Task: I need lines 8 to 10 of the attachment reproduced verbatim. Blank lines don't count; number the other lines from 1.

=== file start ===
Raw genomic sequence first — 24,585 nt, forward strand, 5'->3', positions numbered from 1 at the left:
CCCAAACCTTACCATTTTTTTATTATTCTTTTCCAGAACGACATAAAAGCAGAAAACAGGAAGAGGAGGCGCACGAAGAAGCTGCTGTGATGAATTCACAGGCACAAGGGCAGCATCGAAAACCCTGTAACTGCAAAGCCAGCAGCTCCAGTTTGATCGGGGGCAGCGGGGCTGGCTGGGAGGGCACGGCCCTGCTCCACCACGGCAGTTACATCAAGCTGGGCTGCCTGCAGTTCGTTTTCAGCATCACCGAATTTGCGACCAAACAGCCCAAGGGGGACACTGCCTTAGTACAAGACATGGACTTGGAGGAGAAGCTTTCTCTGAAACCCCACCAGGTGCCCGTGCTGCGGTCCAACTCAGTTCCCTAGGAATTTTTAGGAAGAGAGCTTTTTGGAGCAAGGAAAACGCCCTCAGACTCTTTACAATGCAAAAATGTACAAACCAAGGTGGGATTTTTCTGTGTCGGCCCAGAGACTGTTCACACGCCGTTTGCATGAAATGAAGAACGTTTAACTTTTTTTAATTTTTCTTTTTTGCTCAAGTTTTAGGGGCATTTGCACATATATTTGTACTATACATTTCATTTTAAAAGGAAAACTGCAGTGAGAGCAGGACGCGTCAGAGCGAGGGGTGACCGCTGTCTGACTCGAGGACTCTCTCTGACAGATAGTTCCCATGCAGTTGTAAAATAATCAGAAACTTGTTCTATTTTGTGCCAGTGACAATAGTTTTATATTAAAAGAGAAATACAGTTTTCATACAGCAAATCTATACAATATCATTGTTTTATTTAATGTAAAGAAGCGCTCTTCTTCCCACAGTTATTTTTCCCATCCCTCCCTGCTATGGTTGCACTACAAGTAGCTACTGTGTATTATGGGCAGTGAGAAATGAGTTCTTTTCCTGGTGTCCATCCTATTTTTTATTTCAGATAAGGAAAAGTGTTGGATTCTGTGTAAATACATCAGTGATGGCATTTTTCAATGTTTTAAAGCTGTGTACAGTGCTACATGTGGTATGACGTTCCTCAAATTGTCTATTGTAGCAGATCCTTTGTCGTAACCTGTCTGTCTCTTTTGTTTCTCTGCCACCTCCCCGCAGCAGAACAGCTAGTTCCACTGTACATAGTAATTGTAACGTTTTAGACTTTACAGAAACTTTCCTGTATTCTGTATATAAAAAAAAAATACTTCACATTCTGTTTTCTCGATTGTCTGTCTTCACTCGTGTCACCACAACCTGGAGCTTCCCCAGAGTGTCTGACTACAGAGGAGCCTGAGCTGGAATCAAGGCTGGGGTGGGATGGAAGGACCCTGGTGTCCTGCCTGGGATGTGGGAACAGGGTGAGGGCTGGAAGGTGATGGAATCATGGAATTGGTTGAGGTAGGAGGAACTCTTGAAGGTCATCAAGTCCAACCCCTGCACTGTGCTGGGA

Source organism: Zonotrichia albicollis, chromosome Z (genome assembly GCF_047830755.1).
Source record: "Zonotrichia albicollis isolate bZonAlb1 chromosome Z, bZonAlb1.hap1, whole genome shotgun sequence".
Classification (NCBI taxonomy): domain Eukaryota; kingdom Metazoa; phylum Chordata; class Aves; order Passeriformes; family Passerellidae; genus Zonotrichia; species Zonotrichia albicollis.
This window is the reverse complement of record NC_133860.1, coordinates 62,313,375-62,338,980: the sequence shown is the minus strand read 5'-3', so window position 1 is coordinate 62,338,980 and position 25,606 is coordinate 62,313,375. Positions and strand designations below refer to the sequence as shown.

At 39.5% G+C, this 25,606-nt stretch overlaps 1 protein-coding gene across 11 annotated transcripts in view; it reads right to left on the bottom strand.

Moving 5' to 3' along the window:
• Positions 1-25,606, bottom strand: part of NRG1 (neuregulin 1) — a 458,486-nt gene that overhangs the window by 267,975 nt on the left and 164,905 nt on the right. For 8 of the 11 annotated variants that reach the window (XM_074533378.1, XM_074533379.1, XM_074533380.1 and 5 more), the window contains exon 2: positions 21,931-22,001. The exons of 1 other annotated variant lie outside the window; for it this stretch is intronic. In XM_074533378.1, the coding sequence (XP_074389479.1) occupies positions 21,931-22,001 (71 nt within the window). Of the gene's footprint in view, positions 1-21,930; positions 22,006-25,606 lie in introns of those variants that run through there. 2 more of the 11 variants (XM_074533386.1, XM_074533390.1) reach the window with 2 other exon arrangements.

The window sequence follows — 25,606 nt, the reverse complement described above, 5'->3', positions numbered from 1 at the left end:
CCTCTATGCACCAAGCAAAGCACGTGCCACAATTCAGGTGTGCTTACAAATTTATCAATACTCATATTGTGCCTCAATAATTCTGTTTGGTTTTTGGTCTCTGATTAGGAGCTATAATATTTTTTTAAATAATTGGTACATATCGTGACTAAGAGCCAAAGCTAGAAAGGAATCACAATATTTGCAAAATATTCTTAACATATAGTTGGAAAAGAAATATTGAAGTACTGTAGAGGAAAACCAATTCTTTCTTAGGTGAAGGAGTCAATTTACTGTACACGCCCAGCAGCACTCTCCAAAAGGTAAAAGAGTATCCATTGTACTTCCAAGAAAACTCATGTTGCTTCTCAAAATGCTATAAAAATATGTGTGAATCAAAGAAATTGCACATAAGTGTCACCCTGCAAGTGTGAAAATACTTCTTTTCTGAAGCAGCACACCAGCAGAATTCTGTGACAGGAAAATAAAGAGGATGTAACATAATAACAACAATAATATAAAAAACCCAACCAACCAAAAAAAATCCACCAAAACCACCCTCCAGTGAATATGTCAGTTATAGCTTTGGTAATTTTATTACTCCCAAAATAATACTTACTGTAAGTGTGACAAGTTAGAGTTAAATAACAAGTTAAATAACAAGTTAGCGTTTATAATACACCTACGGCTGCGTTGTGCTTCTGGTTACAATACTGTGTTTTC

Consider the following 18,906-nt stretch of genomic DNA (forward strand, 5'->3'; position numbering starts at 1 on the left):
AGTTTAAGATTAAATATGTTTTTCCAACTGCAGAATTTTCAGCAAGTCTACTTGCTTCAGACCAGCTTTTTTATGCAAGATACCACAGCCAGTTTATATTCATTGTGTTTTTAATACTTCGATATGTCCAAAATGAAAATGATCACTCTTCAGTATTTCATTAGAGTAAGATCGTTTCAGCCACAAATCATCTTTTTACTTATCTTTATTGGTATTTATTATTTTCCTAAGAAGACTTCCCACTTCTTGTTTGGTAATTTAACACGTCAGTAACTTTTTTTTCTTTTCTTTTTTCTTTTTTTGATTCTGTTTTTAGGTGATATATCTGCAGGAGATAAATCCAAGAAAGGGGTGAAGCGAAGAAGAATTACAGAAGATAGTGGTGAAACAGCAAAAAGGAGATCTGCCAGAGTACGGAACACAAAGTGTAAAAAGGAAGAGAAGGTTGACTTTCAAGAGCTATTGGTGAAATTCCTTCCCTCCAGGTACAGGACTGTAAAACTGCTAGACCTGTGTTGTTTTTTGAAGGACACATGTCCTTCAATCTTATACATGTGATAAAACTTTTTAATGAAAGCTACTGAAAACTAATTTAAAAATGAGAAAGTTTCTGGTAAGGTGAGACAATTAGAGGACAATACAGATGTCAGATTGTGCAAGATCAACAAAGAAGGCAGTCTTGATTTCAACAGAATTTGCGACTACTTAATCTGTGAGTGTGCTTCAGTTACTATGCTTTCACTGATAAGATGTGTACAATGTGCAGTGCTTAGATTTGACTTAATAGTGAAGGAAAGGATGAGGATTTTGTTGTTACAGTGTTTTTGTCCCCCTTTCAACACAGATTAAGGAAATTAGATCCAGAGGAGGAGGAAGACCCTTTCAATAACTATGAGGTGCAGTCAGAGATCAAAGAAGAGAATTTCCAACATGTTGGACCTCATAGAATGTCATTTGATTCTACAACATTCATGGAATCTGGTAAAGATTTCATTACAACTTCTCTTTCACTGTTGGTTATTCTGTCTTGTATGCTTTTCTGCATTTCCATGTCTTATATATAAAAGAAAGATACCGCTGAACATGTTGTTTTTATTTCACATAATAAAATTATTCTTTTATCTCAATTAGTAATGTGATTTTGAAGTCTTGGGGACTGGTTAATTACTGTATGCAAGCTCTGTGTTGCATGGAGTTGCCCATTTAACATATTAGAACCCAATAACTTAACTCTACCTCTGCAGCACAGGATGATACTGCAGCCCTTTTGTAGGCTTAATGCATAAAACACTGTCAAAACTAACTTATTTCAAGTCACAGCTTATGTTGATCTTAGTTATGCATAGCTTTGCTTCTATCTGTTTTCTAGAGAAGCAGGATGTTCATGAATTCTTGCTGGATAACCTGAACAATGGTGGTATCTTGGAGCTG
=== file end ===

Moving 5' to 3' along the window:
• Positions 1-25,606, bottom strand: part of NRG1 (neuregulin 1) — a 458,486-nt gene that overhangs the window by 267,975 nt on the left and 164,905 nt on the right. For 8 of the 11 annotated variants that reach the window (XM_074533378.1, XM_074533379.1, XM_074533380.1 and 5 more), the window contains exon 2: positions 21,931-22,001. The exons of 1 other annotated variant lie outside the window; for it this stretch is intronic. In XM_074533378.1, the coding sequence (XP_074389479.1) occupies positions 21,931-22,001 (71 nt within the window). Of the gene's footprint in view, positions 1-21,930; positions 22,006-25,606 lie in introns of those variants that run through there. 2 more of the 11 variants (XM_074533386.1, XM_074533390.1) reach the window with 2 other exon arrangements.

The window sequence follows — 25,606 nt, the reverse complement described above, 5'->3', positions numbered from 1 at the left end: